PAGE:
The legend of Ted Parker hangs heavy around the LSU Museum of Natural Science.

Before dying in a 1993 plane crash in Ecuador, he accomplished so much in the field of ornithology — conserving South American lands, collecting audio of thousands of bird sounds and setting a world record.

In 1982, Parker and a graduate student in Peru identified 331 bird species in a 24-hour period, a contest called a “big day” in the birding community, a record that has stood ever since.

Now a team from LSU plans to break it.

“It would be great if he held the record forever, but I don’t think that’s what Ted would want,” said Michael Harvey, a member of the team and a Ph.D. student at the LSU Museum of Natural Science. “I think he would want people out there trying to one-up him and finding new ways to see more bird species.”

On Oct. 16, although the date could change because of the weather and other conditions, the four-man team will attempt to identify more than 331 bird species in a mountainous region of Northern Peru.

With thousands of dollars in audio equipment, cameras and binoculars, the group will drive from Moyobamba through the mountains, climbing 6,000 feet along the way. As the elevation changes, so will the wildlife.

They will see rare birds like the long-whiskered owl and the small, colorful acre antshrike.

The area’s biological diversity could help them break the record.

Harvey and LSU team members Glenn Seeholzer, Dan Lane and Peru native Fernando Angulo, arrived in Peru early this month to scout locations for the big day. They flew to Lima, the capital, then to the northwest before driving two days to reach Moyobamba.

All of the team members have been to Peru multiple times, and they have studied bird calls for years. Lately they have listened to calls every spare moment downloading audio files to their iPhones and digital music players.

“You learn every little song and sound and tweet they make so when you get out of the car you’re listening, each person on the team probably facing a different direction,” said Robb Brumfield, director of the Museum of Natural Science and an LSU professor.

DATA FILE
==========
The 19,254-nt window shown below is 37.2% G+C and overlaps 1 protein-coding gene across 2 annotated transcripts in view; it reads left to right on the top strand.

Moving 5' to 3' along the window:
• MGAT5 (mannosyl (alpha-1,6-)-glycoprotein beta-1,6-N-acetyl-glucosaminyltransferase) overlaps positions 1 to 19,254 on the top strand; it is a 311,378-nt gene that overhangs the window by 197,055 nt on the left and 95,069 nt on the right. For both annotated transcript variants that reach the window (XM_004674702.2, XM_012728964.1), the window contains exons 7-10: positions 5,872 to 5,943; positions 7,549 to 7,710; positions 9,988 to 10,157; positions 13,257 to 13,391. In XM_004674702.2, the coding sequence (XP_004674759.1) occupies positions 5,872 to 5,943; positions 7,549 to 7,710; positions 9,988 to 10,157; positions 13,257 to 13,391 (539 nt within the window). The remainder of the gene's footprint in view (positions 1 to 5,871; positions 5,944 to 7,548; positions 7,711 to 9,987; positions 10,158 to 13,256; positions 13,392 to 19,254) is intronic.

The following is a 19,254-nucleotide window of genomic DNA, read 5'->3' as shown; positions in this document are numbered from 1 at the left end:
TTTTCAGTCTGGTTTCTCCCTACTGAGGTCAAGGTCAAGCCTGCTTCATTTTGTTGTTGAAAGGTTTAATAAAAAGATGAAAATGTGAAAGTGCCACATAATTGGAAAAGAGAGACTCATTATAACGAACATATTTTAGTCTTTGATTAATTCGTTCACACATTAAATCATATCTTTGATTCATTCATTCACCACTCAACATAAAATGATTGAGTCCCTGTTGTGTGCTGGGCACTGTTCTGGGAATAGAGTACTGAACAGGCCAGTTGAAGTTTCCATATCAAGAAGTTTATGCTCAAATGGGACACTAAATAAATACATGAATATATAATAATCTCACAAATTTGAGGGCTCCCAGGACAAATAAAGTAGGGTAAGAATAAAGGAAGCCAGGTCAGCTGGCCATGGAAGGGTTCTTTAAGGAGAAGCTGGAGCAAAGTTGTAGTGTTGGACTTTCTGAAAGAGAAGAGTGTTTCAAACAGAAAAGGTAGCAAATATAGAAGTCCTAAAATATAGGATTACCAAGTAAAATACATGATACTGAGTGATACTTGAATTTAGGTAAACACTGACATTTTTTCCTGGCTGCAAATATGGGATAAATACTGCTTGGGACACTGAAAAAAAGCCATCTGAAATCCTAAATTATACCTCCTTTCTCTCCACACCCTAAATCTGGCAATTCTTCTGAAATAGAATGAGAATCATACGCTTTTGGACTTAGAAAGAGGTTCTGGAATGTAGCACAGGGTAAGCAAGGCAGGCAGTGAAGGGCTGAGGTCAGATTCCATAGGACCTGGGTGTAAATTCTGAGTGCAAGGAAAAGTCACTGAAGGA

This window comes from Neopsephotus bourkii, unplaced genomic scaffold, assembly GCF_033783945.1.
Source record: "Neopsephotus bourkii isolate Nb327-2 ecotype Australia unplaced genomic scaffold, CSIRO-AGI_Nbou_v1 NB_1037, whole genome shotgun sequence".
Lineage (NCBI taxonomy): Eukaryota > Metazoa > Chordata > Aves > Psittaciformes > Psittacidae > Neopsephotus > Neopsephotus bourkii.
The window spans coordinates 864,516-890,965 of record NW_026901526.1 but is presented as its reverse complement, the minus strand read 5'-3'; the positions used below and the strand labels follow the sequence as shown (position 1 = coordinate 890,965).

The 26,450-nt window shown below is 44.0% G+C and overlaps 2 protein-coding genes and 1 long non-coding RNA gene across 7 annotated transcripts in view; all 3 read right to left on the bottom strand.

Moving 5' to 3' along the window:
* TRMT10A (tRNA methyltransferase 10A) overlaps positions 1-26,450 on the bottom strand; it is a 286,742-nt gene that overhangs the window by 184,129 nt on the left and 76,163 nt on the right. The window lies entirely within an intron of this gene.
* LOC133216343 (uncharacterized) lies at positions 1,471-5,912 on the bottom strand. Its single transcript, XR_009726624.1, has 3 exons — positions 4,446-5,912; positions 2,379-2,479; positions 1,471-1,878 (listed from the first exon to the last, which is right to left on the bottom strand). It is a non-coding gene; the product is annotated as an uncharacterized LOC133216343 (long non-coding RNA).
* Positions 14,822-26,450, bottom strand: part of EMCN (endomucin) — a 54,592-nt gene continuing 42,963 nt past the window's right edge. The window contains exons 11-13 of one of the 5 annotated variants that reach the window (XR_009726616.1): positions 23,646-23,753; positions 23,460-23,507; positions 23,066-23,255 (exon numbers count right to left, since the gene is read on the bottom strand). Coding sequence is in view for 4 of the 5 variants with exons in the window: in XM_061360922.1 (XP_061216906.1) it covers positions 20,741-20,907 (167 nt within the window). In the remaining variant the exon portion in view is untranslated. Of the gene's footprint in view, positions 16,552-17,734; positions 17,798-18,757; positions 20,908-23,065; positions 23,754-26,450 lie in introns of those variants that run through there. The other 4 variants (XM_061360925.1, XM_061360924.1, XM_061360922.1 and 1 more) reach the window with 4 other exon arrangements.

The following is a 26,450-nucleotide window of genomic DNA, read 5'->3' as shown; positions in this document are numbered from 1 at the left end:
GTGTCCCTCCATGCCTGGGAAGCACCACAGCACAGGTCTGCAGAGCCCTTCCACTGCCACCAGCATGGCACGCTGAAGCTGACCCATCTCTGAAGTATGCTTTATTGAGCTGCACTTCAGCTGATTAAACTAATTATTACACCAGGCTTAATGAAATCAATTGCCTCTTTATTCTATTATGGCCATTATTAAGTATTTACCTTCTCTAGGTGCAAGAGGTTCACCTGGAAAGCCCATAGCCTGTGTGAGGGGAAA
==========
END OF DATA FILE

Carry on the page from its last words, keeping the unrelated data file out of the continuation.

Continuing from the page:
They will probably identify 75 percent of the birds by sound, he said.

“It’s not the typical way you think about bird watching,” he said, “walking down a nature trail, saying ‘Oh, look at this!’”

This big day is more of an adventure than a research trip. Partly a fundraiser for the graduate students working with the Museum of Natural Science, the public can donate a few dollars or cents per bird they identify on the big day, money that will pay for LSU graduate students to research bird species around the world. Tabasco and several Peruvian conservation and tourism groups are paying expenses for the world record attempt.

In the birding world, LSU is known for its work in tropical research, especially in South America.

Graduate students working with the Museum of Natural Science regularly work in Peru, making counts of birds and occasionally identifying previously unknown species.

Often they collect specimens with shotguns or fine nets, preserve the bodies for research and store birds’ muscle tissue in liquid nitrogen for scientific testing.

“It’s a mixture of Audubon old-school with cutting-edge genetics,” Brumfield said. “We’re using the latest genetics techniques and publishing in high-falutin journals.”

The team decided to attempt a record big day because bird watching has exploded in popularity over the past decade, Harvey said.

“A huge number of people in the U.S. do it and it’s expanding all the time,” he said.

The attempt has caught the birding world’s imagination with articles in the July issue of Birding magazine and on several websites.

When Parker and then-graduate student Scott Robinson set the world record for a big day, they had been conducting research in an area of Peru’s Manu National Park when they noticed a small area contained an amazing number of species, Robinson wrote for They hiked and canoed around a river’s flood plain, working from 3:30 a.m. to 8 p.m. They easily set a new record.

It’s difficult to compare this year’s attempt to the 1982 big day, Brumfield said. Back then, a good field guide on the birds of Peru had not been written, and Parker learned the birds’ calls through experience.

“Even if these guys break the record, it’s sort of like comparing sports teams from 50 years ago to teams now,” Brumfield said.

But even with new technology, seeing and hearing 332 birds in a day in a remote wilderness will be a tough task.

“It’s really exciting,” Harvey said. “It’s really intimidating. I feel like there is a lot of pressure. I’m pretty confident we can do well. I don’t know if we’ll beat it, but we’ll come close.”

Editor’s note: This story was changed on October 7, 2014 to reflect that Ted Parker died in 1993.